About creating the songs

Everyone has his own method and his own reasons why he writes a song.

Somebody just have the urgency to create something, he sits at the piano or guitare and enjoys the process of making without much regard for the outcome. The time will show, if the product survives or ends up burried in the historical sediment.

Somebody feels the need of telling a deep story or wisdom and then he struggles with the form and the contents, still not satisfied he´s brushing the lyrics and re-writing the lines over and over again and if the Muse is gracious, one day the song shall be finished.

Someone can write a song on demand and each new piece is more a routiny then a new-born baby to him.

It´s still a bit more difficult with me. In my world, the songs exist independently on my will, they live in some paralel space, flying to and fro and looking forward someone to hunt them down and tame them.  And I´m the hunter, who sets out for them but never knows what sort of prey he´s going to bring home. Usually, when I plan to catch a big, exemplary specimen, I begin to stumble over sprightly and restless younglings, the consequence being that in my nets usually end up some heavy and serious piece together with a merry, unlooked-for bonus. This was the case of Glory of Númenor, which was accompanied by the Gandalf´s Buisness Archievements, the Tapestry of Valinor gave life to the Nanny´s Troubles and during the tough fight with the Foggy Road and other songs from the Rohan series, the Fram´s Adventures (which I consider to be my best comic song so far) just emerged out of nowhere.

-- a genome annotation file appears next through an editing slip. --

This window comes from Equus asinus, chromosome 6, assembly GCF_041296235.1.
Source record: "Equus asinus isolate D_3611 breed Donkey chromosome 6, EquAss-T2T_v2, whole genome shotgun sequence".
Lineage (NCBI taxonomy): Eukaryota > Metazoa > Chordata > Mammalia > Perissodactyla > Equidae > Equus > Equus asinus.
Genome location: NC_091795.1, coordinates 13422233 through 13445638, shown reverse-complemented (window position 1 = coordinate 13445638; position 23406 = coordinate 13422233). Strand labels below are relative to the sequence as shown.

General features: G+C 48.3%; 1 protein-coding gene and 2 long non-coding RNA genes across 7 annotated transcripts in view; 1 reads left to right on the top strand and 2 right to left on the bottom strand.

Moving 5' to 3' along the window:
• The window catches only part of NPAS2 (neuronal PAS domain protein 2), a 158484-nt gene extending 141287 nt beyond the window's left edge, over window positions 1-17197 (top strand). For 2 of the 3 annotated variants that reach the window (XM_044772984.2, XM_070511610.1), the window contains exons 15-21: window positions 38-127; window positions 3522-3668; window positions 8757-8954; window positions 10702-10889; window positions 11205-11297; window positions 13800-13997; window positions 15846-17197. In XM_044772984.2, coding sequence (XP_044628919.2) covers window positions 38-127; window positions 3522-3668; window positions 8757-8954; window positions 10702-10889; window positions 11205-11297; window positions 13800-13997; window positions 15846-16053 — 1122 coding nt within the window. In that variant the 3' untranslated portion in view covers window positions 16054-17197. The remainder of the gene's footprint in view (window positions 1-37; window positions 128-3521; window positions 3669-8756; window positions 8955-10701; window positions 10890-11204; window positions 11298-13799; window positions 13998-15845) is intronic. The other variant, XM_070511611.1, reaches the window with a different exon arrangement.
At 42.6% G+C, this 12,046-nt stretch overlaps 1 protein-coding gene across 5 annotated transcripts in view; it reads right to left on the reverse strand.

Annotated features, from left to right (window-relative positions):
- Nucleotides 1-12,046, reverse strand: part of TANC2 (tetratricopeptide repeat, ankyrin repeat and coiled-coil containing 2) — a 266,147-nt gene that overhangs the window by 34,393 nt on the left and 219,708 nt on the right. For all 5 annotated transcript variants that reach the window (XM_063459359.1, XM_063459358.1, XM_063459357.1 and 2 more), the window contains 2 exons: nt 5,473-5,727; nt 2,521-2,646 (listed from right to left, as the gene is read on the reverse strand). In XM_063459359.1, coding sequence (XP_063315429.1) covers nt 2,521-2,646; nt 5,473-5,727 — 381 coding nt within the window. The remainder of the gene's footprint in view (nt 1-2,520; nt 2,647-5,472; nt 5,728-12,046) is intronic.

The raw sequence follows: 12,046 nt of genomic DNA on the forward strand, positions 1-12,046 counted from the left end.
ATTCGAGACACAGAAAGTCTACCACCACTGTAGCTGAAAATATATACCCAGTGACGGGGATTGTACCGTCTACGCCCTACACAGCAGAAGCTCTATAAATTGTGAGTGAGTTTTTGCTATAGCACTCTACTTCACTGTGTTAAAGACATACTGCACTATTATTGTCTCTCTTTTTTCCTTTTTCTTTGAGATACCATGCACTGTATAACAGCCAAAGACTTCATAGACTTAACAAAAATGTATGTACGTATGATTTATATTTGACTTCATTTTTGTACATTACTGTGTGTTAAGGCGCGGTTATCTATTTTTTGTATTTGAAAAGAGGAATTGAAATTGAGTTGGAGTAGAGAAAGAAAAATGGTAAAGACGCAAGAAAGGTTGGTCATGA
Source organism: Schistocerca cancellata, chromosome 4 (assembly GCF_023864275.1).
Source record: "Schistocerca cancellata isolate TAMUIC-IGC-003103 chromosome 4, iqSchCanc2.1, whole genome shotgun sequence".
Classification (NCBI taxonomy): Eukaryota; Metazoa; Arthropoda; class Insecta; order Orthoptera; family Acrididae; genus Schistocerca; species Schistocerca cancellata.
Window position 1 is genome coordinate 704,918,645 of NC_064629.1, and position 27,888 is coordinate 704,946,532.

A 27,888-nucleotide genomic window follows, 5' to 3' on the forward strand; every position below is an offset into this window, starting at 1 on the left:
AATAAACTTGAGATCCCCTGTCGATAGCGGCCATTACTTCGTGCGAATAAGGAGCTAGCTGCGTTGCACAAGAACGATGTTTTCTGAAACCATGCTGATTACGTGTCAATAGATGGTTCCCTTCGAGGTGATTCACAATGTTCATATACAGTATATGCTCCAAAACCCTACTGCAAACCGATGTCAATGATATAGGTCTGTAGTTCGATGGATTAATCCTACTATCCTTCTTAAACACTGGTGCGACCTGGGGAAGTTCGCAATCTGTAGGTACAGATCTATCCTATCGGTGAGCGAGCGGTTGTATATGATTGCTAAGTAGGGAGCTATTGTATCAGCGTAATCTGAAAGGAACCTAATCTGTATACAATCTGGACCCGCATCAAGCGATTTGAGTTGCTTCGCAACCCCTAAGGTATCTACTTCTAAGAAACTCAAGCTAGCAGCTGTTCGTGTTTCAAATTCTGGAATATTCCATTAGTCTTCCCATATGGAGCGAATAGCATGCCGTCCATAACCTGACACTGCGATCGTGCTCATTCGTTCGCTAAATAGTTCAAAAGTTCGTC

That´s the trouble with the big pieces. Their motif is usually rather outstanding, impossible to overlook and totally self-confident - such an elephant as the Glory of Númenor doesn´t need to hide; it is sure that even though I tie a rope all around its trunk and legs, I won´t be strong enough to drag it back to our world and squeeze it into the words and chords. And so we keep fighting each other, me pulling one way, he pulling the other way and the final result still nowhere in sight.